A shipwreck found off the coast of Okinawa, Japan, has been identified as the USS Mannert L. Abele (DD-733) by the Naval History and Heritage Command (NHHC).
The USS Mannert L. Abele (DD-733) was an Allen M. Sumner-class destroyer of the United States Navy. The ship was laid down by Bath Iron Works in Bath, Maine, on the 9th of December 1943, and launched on the 23rd of April 1944.
The destroyer was sunk on April the12th,1945, near Okinawa, resulting in the loss of 84 crewmen according to a book by Roy S. Andersen who was among the survivors. It was the first US warship to be damaged or sunk by the Yokosuka MXY7 Ohka, a rocket-powered human-guided kamikaze attack aircraft.
NHHC’s Underwater Archaeology Branch (UAB) used information provided by Tim Taylor, an ocean explorer and CEO of Tiburon Subsea, and Taylor’s “Lost 52 Project” team to confirm the identity of the USS Mannert L. Abele (DD-733).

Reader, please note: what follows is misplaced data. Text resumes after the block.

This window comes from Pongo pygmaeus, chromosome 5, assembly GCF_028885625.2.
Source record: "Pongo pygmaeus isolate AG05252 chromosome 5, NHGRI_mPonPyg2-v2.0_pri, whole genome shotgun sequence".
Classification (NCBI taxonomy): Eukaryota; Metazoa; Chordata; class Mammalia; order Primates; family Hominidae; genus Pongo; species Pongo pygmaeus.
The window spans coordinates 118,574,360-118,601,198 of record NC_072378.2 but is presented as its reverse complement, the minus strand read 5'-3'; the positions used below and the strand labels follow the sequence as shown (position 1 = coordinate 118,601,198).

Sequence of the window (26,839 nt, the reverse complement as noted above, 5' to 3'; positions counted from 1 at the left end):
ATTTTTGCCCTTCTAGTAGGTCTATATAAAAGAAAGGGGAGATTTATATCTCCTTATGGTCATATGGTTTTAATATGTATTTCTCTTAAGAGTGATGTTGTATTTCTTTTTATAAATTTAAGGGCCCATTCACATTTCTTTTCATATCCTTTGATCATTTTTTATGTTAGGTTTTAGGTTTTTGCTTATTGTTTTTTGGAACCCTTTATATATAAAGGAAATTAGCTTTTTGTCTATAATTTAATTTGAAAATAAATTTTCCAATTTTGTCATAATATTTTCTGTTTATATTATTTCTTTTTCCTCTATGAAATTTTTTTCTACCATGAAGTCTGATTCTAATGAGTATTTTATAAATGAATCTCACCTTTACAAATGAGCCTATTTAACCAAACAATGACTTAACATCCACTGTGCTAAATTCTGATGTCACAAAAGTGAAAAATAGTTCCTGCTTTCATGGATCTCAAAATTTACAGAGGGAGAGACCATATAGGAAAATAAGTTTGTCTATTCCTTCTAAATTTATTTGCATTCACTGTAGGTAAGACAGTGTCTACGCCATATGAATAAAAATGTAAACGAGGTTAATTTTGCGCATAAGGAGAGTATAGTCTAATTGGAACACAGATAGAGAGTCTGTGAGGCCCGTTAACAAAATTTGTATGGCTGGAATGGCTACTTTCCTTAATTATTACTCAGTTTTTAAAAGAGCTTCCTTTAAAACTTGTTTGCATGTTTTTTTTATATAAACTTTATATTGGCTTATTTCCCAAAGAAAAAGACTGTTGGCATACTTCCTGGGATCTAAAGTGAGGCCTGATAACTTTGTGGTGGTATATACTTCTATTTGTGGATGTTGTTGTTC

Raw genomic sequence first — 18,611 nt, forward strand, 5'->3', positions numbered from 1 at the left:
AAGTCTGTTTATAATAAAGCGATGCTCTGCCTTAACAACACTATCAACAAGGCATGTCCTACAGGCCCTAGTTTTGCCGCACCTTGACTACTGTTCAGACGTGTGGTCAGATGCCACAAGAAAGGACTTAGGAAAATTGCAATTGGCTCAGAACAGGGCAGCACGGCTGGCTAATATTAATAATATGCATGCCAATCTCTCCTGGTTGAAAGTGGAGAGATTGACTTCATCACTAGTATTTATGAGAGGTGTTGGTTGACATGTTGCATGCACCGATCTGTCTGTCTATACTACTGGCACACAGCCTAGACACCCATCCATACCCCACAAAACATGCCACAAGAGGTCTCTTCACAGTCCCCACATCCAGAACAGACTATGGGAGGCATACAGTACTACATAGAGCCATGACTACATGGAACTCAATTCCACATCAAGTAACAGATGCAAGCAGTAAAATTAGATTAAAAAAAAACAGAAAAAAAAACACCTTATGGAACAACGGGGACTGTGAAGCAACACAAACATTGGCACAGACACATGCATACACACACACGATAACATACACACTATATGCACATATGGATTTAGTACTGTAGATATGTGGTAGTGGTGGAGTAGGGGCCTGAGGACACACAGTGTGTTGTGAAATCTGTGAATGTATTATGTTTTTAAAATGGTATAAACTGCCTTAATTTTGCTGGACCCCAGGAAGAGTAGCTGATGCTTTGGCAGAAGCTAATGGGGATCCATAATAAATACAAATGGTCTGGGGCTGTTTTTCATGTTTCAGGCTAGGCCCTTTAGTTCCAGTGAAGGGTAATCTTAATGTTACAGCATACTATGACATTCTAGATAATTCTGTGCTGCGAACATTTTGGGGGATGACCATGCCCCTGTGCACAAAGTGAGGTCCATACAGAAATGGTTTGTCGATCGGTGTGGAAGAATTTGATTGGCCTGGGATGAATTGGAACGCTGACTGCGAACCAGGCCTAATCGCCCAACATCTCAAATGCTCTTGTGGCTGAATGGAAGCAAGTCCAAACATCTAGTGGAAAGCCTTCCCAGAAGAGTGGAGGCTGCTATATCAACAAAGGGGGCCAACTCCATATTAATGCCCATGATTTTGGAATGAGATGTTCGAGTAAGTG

“Mannert L. Abele is the final resting place for 84 American Sailors who made the ultimate sacrifice in defence of their country,” said NHHC Director Samuel J. Cox, U.S. Navy rear admiral (retired). “My deepest thanks and congratulations to Tim Taylor and his team for discovering this wreck site. Its discovery allows some closure to the families of those lost and provides us all another opportunity to remember and honour them.”
The wreck site now holds a protected status under U.S. legislation and falls within the jurisdiction of the Department of the Navy. Although non-intrusive actions such as remote sensing documentation are permitted on sunken military vessels belonging to the U.S. Navy, any activities that have the potential to disrupt these sunken crafts must be coordinated with NHHC (Naval History and Heritage Command).
Header Image : USS Mannert L. Abele (DD-733) – Image Credit : Naval History and Heritage Command